Robert Elfstrom has shot numerous award-winning PBS and NOVA documentaries. Recent credits include Cathedrals of the Sky for Discovery Channel, Paul Rodriguez Behind Bars, and Extreme: Sports to Die For for HBO, The Lost Children of Rockdale County and Blackout for Frontline, and a two-part PBS series, Life Beyond Earth.

Composer – Todd Boekelheide

Todd Boekelheide started working in film in 1974 as a member of the staff at American Zoetrope, Francis Ford Coppola’s production company in San Francisco. In 1976 he left to work as an assistant editor on Star Wars, and went on to edit picture and sound on The Black Stallion two years later. This film kindled an interest in film music, so he began music studies at Mills College in Oakland. As he began to develop his film scoring career, he also specialized as a rerecording mixer, and won an Oscar for mixing the music on Amadeus in 1984. He has scored several feature films, including Dim Sum and Nina Takes a Lover, and numerous documentaries, notably Hearts of Darkness:A Filmmaker’s Apocalypse. In 1999 he won an Emmy for his score for the documentary Kids of Survival:The Life and Art of Tim Rollins and the KOS. Up-to- date credits information can be found at

Additional Music Composed by Evelyn Glennie

Born on a farm in Aberdeen, Scotland, Evelyn studied at the Royal Academy of Music in London, and grew up to become the first full time solo percussionist in the world. Winner of two Grammy Awards, she has performed in forty-two countries with the world’s most renowned orchestras, and recorded some eighteen albums/CDs. Her groundbreaking repertoire ranges from the classics to dozens of pieces she has personally commissioned. She travels with approximately two tons of equipment including some of the 1800 percussion instruments in her personal collection. Her latest CDs include recordings with the BBC Symphony, the Singapore Symphony and the North Texas Wind Symphony. Find out more about her at:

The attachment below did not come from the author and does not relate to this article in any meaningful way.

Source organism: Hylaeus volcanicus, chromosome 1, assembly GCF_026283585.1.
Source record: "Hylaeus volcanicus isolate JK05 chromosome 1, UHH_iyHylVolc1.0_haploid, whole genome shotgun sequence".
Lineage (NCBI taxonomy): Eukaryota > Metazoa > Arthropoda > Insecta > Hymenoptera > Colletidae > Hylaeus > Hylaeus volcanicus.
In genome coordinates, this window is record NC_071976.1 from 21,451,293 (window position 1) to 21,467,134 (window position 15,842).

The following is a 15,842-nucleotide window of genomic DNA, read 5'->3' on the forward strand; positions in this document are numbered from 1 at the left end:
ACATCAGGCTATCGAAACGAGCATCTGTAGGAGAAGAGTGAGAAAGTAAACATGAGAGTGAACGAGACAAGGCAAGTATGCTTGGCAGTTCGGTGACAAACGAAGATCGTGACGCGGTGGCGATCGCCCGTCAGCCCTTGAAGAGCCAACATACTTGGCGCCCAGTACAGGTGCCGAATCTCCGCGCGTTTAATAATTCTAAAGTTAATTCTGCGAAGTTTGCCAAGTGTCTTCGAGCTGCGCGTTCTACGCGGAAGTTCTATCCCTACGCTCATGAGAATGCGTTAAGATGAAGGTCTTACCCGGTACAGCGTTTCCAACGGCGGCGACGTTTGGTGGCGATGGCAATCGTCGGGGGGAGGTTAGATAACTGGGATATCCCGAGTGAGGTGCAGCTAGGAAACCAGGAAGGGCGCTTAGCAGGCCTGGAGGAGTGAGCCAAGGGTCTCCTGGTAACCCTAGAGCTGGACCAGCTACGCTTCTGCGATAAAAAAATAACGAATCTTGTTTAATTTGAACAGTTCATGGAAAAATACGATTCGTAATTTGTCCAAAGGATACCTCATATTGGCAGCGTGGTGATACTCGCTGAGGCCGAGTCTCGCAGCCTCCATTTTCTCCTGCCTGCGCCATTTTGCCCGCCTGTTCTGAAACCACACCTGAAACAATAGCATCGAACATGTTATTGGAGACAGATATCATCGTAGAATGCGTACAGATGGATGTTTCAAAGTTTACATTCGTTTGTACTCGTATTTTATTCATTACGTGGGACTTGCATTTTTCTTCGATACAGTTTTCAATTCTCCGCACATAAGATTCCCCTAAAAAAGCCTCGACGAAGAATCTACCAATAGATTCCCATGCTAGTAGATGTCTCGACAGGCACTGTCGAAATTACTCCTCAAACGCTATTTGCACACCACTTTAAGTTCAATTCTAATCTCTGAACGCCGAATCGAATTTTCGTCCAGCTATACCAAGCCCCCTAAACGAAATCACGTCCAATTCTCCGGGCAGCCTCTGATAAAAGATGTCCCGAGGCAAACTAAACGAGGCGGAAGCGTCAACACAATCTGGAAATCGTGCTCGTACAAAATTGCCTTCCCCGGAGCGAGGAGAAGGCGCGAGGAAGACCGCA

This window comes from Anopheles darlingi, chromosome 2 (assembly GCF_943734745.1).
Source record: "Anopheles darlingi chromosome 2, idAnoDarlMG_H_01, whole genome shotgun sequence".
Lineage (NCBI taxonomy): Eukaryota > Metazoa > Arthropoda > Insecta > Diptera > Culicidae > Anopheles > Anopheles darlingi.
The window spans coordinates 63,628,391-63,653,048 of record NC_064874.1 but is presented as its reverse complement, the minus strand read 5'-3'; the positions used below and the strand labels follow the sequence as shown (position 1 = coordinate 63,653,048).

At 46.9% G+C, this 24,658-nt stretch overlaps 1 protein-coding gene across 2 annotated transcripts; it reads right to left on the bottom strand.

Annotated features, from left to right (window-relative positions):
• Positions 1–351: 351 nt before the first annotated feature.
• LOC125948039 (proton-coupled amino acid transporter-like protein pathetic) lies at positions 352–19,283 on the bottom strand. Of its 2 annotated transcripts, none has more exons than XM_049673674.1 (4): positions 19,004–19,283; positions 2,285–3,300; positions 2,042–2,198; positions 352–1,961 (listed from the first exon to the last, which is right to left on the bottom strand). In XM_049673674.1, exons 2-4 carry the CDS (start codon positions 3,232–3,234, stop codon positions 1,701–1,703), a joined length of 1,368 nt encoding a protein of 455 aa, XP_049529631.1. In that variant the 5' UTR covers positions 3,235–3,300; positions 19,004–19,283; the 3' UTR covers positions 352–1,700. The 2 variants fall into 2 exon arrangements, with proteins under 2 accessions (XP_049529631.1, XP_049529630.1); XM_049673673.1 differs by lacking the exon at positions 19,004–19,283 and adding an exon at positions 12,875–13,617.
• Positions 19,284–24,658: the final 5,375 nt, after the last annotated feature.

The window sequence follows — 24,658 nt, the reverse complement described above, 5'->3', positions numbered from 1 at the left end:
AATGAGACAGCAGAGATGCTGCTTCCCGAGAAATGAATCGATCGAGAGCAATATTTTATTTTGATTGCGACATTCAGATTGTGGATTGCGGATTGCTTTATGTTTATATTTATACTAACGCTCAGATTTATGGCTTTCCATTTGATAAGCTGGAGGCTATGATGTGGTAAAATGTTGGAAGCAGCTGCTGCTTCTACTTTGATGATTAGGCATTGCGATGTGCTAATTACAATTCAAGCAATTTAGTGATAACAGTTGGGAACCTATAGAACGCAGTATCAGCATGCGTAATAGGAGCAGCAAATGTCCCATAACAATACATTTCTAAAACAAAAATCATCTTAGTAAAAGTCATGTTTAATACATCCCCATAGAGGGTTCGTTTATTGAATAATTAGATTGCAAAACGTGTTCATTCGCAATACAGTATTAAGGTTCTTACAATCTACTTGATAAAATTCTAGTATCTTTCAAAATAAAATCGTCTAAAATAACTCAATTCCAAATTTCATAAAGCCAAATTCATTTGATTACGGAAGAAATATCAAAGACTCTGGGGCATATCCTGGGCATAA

Narrator – Peter Dinklage

“Have you ever had a dream with a dwarf in it? Do you know anyone who’s had a dream with a dwarf in it? No! I don’t even have dreams with dwarves in them. The only place I’ve seen dwarves in dreams is in stupid movies like this!”

With his supporting role in Tom Decillo’s Living In Oblivion, actor Peter Dinklage - as dwarf actor ‘Tito’ – delivered an open rant to an entire generation of would-be filmmakers, refusing to be used as a gag or a prop – while honoring his craft with an unforgettable fierceness and dignity. Now, Dinklage has redefined the concept of a leading man with his starring role in the 2003 Sundance Audience Award winner The Station Agent, for which he was recognized with a “Best Actor” nomination in the 2003 Independent Spirit Awards, as well as being named one of the top 5 “Breakout Stars” of the year by Entertainment Weekly. Recently, Dinklage was prominently featured in People’s “Sexiest Man Alive” issue. He is also set to star in an upcoming (2004) production of Richard III at the Public Theater in New York and a Lincoln Center production on the life of painter Henri de Toulouse-Lautrec for director Martha Clark.

Co-Producer – Sharon Wood

Sharon Wood received a Northern California Emmy for And Then One Night: The Making of Dead Man Walking. Her credits also include KPFA On The Air, which aired on PBS, Paragraph 175 for HBO, Isamu Noguchi for PBS’s American Masters, and three Oscar nominated films during a two decade career.

Senior Associate Producer – Betsy Bayha

Betsy Bayha currently works in the documentary department at Lucasfilm Ltd. in San Rafael, CA. She has worked in public broadcasting for more than fifteen years and was Associate Producer on Nightshift and The Workday that Wouldn’t Die for the PBS series, Livelyhood, about the changing workplace. She was a principal scriptwriter on the Discovery Channel series, Serendipity about serendipitous medical discoveries and was an on-air reporter at National Public Radio affiliate KQED for almost a decade. As a person with a disability, Betsy has a strong interest in stories about disability issues.